DEBUSSY: Pelléas et Mélisande – London Sym. Orch./ Simon Rattle – LSO Live

There aren’t that many readings of Pelléas on the market, so this surround version captures a lot of due attention!

DEBUSSY: Pelléas et Mélisande – Christian Gerhaher (Pelléas)/ Magdalena Kožená (Mélisande)/ Bernarda Fink (Geneviève)/ Franz-Josef Selig (Arkel)/ Gerald Finley (Golaud)/ Elias Mädler (Yniold)/ Joshua Bloom ((Shepherd/Doctor)/ London Sym. Orch./ Simon Rattle – LSO Live multichannel SACD (3 discs) + Blu-ray Audio LSO0790, 165 minutes [Distr. by Harmonia mundi] ****:

Debussy’s Pelléas et Mélisande, based on the Symbolist play by Maurice Maeterlinck, has long been regarded as one of the landmarks of twentieth century music even though it also goes far in the very redefinition of opera. The curious love triangle, involving Prince Golaud (who finds the lost Mélisande in the woods and marries her), and his half-brother Pelléas (whom Mélisande will come to love, for some reason not exactly clear), is not so much a plot as a series of emotional scenes that are in many ways self-contained. One could almost excise them and give them separately with little loss of continuity. You cannot really imagine a piece like Schoenberg’s Ewartung without Pelléas et Mélisande.

The composer, who had been fascinated—like so many others at the time—with the music of Wagner, finally turned against him and his whole ethic of music-dominated drama, though honestly it is difficult to say that Debussy escaped this in his opera. The music, despite the stringing together of the dreamlike states that serve as scenes, still dominates, and even though his ideal was to obliviate any “big scenes”, Pelléas et Mélisande certainly has them. Stylistically the influence of Wagner is ever-present in every bar, though cloaked with the genius of Debussy’s lush orchestration and static dramatic content. The work is, simply from an aural point of view, a stunning achievement.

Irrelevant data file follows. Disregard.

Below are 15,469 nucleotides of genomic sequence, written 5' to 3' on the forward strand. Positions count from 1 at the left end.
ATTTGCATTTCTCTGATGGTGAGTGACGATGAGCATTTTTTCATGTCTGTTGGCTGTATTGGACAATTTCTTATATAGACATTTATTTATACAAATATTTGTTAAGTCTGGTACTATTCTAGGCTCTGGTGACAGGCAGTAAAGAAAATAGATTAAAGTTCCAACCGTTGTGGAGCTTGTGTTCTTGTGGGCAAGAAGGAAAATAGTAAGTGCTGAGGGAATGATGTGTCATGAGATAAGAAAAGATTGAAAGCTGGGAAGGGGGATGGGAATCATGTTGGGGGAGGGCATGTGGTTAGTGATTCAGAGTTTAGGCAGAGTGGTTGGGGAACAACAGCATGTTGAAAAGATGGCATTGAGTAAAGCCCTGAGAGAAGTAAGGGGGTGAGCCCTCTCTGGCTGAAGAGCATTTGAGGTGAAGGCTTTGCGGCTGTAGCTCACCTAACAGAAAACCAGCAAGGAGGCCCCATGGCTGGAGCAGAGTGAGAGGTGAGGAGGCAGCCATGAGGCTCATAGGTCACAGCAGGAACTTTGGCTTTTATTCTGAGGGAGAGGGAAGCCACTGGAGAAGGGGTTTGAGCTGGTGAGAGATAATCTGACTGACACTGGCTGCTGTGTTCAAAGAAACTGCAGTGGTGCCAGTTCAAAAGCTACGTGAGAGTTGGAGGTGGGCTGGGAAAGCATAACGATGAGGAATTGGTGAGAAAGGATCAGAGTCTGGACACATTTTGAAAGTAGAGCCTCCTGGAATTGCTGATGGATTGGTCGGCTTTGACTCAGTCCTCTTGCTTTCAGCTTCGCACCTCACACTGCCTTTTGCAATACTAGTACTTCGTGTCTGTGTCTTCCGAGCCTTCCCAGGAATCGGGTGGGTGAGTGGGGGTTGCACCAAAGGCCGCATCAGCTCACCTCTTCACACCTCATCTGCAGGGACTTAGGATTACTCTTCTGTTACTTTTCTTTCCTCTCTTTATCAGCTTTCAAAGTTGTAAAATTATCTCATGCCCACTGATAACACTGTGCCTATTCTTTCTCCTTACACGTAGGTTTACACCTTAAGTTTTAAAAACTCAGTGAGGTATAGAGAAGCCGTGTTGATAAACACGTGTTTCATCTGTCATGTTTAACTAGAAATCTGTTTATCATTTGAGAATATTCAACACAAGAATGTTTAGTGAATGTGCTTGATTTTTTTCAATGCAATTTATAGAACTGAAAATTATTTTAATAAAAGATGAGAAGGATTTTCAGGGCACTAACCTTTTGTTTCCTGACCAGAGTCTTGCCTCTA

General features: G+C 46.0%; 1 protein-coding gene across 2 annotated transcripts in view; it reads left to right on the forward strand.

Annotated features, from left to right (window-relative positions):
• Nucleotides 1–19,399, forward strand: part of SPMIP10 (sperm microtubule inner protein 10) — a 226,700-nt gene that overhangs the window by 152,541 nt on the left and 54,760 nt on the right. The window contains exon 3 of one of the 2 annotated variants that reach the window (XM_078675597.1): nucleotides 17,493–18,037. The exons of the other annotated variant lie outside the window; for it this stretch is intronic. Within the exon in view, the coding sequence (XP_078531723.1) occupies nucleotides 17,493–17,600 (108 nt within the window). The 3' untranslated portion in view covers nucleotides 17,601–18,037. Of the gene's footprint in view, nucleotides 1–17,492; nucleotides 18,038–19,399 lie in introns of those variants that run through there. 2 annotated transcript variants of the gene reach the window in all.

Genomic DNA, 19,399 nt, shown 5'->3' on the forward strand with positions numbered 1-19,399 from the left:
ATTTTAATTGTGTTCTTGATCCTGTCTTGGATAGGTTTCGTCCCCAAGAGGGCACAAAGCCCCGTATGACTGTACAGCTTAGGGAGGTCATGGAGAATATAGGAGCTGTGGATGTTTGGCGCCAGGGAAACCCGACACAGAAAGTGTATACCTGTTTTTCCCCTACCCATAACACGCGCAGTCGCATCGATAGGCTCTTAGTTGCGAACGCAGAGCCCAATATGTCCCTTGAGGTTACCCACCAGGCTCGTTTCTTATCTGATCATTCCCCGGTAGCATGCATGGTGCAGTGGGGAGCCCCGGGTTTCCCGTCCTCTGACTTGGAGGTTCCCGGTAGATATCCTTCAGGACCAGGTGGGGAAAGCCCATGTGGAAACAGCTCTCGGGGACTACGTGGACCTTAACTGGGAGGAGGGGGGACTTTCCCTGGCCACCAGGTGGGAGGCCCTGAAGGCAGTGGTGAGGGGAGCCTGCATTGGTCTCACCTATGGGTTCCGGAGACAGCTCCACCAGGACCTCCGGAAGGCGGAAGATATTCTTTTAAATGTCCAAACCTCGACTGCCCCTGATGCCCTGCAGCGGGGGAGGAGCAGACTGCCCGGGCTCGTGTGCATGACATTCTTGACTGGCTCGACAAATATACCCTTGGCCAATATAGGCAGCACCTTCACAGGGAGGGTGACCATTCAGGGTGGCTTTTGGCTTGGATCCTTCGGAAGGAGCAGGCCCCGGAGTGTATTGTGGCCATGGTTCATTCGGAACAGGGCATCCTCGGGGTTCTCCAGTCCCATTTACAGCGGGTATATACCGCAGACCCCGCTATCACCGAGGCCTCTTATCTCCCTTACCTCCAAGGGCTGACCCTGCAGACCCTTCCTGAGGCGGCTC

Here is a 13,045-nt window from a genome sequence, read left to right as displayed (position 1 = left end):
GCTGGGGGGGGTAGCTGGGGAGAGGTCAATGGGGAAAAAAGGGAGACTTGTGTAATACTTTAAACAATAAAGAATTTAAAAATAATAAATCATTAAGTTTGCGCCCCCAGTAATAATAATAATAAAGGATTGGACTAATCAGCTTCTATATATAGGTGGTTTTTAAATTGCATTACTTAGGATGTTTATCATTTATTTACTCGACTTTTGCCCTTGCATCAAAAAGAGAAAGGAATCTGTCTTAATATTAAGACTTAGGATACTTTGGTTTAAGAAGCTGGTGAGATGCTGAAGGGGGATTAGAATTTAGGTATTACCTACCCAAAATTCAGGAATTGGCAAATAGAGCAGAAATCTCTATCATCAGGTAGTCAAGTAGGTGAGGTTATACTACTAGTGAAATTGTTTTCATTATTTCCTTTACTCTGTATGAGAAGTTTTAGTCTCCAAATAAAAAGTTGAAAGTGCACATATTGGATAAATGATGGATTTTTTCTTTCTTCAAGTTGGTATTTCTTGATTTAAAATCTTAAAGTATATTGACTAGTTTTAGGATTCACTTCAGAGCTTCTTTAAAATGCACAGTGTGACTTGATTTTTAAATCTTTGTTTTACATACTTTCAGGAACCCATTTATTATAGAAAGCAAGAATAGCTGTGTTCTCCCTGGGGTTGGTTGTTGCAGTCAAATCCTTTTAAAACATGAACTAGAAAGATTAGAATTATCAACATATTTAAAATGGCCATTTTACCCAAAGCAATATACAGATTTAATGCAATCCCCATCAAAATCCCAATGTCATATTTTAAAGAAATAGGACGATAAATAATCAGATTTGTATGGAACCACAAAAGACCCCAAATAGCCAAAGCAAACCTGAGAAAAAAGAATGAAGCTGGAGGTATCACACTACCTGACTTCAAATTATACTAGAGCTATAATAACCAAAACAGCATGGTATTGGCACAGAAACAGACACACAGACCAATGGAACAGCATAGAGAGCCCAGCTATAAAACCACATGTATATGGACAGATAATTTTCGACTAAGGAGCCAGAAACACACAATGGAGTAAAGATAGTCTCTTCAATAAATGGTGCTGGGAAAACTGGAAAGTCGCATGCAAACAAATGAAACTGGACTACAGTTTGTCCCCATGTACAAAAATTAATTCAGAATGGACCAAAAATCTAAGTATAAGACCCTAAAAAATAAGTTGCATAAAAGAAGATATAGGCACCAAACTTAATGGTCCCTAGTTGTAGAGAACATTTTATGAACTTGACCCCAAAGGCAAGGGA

On record, many still swear by the 1941 effort with Roger Desormiere at the helm, the first complete recording of the opera, but I am not all that convinced that it is so good as to render more modern efforts superfluous. I am fond of the 1992 Abbado for its clarity, even though I don’t think the late conductor was that attuned to the Debussy Idiom (Maria Ewing is outstanding in that issue, though), and if I had to lay bets it would probably be on the hothouse Karajan recording, still easily available. He studied the work for a long time and renders an utterly convincing interpretation, along with the amazing singing of Frederica von Stade.

But now Rattle rolls around, and he also proves himself a worthy entrant into the Pelléas et Mélisande sweepstakes. This is the first multichannel version of the work, and as such deserves some attention, but the performance is also noteworthy. LSO Live has continually gotten better at this since their first early recordings, and this Barbican issue is quite fine from a purely audio standpoint. Cast-wise, Gerald Finley outdoes himself here, and while Magdalena Kozena isn’t on Frederica von Stade’s level, she equals Ewing with Abbado (and most others), and turns in a fine reading in a work I am a little surprised to hear her take on. Christian Gerhaher’s Pelléas is a nice portrayal.

Sound-wise, as I said, this is the first surround sound effort, and it is truly outstanding. This is a definite keeper, even if you will want to add one or more of the other magnificent readings out there, especially Karajan—there are no bad recordings of this work.

—Steven Ritter

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